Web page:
I have mentioned earlier the recent discovery that when a memory is recalled, it is then re-saved ("consolidated," as researchers llke to say). During that reconsolidation time window, which in rats is about 6 hours, the memory becomes vulnerable to new information and interference, and can become distorted or even abolished.
Researchers have discovered that injecting a beta blocker drug during this reconsolidation period can prevent re-consolidation of the memory that was recalled, and this is an effective therapy for some patients. The problem is that this is a prescription drug and is potentially toxic.
Another approach is to use extinction therapy. Most phobias and emotional traumas arise from a conditioned association between a neutral stimulus and the traumatic event, much like the conditioning discovered by Pavlov and his dogs. If one repeats the conditoning cue, without re-presenting the bad event, the patient may develop a new memory in which the cue becomes innocuous because it is no longer associated with the bad event. The problem here is that the effect can wear off over time, because the original fear memory was never erased.
A new approach has been devised by Marie Monfils, Joseph LeDoux, and colleagues at several neuroscience and psychiatric institutions. Their idea capitalizes on the differences between reconsolidation and extinction. They reasoned that if the non-threatening conditioning stimulus were given deuring the reconsolidation window, a new memory that the situation was safe would be formed. Use of a drug could be avoided.
They tested this idea in rats that were trained to be fearful by pairing a tone cue with electric shock to the feet.This was done three times. The intervention therapy consisted of testing for recall with the tone cue, followed by a series of extinction trials in which the cue was repeatedly delivered without accompanying foot shock. Some rat groups were given the intervention during the window and others outside it, like the next day. The behavioral response of fear was movement freezing. That is, when the tone was sounded, rats indicated their memory of the training by freezing out of fear.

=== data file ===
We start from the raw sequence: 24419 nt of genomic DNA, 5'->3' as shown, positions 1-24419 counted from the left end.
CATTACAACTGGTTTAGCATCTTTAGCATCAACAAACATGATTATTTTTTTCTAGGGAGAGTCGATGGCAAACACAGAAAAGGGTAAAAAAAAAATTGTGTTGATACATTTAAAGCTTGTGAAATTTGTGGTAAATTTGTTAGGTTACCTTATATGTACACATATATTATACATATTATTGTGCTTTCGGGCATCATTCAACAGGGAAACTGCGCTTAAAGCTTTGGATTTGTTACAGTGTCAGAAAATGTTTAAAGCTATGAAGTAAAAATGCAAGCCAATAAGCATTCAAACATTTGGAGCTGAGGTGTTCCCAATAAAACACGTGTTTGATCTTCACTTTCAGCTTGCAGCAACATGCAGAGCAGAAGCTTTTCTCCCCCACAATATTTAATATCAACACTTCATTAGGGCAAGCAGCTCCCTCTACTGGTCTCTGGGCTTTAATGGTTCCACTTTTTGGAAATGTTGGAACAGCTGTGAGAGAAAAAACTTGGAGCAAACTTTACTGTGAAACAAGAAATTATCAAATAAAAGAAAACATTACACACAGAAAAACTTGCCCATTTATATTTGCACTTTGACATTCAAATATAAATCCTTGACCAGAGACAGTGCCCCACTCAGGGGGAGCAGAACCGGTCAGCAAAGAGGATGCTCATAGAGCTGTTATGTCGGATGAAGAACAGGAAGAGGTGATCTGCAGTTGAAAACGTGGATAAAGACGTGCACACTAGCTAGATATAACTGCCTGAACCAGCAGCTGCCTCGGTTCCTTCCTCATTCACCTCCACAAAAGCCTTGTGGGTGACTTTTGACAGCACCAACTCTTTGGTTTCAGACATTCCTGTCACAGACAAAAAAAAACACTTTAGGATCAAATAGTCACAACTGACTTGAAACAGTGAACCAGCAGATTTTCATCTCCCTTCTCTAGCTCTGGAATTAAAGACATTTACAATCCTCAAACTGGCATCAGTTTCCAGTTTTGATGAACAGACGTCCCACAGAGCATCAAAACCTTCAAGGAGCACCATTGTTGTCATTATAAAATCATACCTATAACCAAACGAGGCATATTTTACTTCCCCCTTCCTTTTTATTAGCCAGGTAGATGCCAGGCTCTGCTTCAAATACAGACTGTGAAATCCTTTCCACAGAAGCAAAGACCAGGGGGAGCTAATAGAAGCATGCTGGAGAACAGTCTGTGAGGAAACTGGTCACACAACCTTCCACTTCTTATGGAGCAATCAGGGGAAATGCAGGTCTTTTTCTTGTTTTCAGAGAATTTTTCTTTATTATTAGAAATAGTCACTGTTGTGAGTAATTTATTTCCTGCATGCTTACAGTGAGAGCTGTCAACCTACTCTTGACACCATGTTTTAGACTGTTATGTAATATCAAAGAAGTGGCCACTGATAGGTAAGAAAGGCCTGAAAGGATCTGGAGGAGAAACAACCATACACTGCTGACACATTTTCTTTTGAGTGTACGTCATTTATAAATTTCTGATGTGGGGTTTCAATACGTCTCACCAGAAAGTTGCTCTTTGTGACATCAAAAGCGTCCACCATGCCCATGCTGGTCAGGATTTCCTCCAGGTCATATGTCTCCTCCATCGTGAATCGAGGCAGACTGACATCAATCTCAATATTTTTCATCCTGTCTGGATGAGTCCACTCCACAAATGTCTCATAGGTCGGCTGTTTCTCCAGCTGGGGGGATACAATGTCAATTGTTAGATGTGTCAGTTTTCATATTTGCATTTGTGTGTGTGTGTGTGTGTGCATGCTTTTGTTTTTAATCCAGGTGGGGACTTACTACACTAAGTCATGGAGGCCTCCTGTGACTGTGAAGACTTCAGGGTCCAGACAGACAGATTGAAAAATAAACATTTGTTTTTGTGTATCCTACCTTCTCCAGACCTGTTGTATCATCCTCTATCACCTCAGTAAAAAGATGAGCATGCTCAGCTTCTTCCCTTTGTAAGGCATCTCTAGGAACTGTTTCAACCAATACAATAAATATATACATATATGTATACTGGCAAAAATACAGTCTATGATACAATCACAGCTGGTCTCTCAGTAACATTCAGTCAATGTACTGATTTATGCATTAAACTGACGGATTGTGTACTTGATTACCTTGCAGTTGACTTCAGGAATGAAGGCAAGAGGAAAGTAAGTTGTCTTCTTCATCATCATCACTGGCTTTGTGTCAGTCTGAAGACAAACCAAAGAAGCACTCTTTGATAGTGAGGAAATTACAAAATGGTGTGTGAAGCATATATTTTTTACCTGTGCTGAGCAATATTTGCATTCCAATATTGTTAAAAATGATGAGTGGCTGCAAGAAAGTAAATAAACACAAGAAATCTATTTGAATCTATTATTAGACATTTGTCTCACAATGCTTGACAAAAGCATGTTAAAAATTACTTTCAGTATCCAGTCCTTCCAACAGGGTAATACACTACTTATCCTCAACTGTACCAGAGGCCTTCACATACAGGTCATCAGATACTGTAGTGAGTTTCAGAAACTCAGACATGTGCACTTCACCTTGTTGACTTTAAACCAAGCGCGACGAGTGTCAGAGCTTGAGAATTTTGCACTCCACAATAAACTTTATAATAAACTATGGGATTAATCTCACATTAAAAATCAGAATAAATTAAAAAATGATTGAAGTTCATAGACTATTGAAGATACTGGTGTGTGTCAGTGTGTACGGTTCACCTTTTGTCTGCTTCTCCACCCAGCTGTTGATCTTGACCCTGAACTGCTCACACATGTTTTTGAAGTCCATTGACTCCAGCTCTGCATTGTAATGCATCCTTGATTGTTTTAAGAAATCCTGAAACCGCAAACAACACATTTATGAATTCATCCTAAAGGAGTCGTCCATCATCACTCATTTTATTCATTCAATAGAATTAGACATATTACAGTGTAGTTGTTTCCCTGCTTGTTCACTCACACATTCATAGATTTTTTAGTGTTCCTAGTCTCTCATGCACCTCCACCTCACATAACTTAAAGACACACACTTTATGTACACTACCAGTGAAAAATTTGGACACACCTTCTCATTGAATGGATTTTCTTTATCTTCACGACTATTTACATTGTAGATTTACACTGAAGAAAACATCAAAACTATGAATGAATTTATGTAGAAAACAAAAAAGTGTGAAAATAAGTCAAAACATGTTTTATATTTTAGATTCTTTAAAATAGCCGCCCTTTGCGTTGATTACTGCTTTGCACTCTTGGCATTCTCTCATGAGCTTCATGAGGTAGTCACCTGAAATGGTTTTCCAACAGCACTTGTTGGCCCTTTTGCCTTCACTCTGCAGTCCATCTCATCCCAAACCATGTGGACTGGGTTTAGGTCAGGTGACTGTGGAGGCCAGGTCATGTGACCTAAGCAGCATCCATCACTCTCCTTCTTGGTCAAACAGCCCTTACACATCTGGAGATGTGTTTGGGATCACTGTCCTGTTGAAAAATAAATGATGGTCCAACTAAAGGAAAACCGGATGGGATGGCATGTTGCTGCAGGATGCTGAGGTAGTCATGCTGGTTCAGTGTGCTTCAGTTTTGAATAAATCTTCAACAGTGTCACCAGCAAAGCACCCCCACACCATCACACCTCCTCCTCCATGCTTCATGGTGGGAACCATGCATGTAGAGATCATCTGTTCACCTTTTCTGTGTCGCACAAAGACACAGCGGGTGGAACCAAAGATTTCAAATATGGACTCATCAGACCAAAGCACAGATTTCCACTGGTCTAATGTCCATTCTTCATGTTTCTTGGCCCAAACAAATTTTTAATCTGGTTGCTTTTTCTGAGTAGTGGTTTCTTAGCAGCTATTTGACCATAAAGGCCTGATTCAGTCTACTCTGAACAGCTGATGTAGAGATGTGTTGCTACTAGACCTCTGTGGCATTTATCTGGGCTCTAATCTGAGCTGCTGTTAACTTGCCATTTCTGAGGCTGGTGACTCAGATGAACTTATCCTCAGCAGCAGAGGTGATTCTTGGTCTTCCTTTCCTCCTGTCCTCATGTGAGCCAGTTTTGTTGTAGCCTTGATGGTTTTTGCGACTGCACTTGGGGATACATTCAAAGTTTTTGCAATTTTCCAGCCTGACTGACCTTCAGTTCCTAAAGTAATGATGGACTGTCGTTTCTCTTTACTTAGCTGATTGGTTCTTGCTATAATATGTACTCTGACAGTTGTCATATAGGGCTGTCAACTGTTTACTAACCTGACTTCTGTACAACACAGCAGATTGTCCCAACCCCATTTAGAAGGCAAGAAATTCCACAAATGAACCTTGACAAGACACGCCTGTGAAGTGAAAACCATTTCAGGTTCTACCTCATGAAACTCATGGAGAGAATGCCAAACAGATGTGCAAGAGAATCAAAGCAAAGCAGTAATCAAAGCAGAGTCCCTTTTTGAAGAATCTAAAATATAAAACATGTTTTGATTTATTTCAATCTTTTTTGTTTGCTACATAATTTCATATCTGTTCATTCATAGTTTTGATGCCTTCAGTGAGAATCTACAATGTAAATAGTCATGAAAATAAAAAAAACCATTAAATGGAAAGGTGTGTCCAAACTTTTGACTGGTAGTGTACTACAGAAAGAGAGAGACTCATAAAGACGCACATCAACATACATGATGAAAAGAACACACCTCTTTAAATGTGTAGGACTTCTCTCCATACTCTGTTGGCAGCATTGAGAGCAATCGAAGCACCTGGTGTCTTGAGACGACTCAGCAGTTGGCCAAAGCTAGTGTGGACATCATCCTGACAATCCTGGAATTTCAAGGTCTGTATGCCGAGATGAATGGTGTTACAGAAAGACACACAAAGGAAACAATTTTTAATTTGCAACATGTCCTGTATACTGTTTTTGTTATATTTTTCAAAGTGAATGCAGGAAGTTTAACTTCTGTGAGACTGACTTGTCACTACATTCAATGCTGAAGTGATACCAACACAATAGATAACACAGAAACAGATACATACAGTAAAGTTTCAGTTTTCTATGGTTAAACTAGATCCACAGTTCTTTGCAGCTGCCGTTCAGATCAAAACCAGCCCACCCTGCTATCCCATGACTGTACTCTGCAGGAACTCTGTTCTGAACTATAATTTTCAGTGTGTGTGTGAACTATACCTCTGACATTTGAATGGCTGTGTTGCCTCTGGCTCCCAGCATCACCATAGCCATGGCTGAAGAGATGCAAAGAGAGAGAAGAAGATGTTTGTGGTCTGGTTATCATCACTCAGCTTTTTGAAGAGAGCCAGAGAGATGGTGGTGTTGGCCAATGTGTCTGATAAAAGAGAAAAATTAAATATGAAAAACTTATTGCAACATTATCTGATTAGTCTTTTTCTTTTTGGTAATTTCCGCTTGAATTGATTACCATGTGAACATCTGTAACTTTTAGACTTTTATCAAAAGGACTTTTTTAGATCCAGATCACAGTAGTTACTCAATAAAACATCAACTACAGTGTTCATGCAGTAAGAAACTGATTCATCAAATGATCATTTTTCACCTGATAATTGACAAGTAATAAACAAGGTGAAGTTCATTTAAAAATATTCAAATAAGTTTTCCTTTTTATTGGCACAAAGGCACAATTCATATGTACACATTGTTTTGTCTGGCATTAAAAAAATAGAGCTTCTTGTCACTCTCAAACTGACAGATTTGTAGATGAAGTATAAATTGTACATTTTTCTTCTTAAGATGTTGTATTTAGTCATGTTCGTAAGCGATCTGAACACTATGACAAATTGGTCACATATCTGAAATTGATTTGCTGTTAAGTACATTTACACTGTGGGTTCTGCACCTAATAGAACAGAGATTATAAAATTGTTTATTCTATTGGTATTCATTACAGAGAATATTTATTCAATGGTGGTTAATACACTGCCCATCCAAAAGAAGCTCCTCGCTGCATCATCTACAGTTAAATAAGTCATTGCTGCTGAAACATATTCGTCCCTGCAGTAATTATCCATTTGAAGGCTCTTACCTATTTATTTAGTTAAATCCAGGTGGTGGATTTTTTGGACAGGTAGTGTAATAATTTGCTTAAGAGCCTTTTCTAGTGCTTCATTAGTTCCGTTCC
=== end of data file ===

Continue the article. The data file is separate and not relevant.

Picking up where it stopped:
The day after the extinction session, all groups showed a similar abolition of freeze behavior. Extinction worked, but did it last? A month later, the same rats were tested again, and the freeze behavior had returned in all rats except those that had received the neutral cue and extinction training during the reconsolidation window. Multiple other experiments supported the value of this intervention approach.
The investigators are now exploring clinical implications in human psychotherapy. There is a possible negative consequence. Erasing the phobia may be accompanied by the conditioning stimulus acquiring the status of being safe and not just neutral. Studies on humans can also allow experimenters to study not just the behavioral expression of fear but also allow them to examine the thought processes. The fear memory may still be there, with the major change being in the behavioral expression.
Source: Monfils, M.-H. et al. 2009. Extinction-reconsolidation boundaries: key to persistent attentuation of fear memories. Science. 324: 951-955.
Remember, to get a full understanding of this post, you need the book, Thank You Brain for All You Remember.
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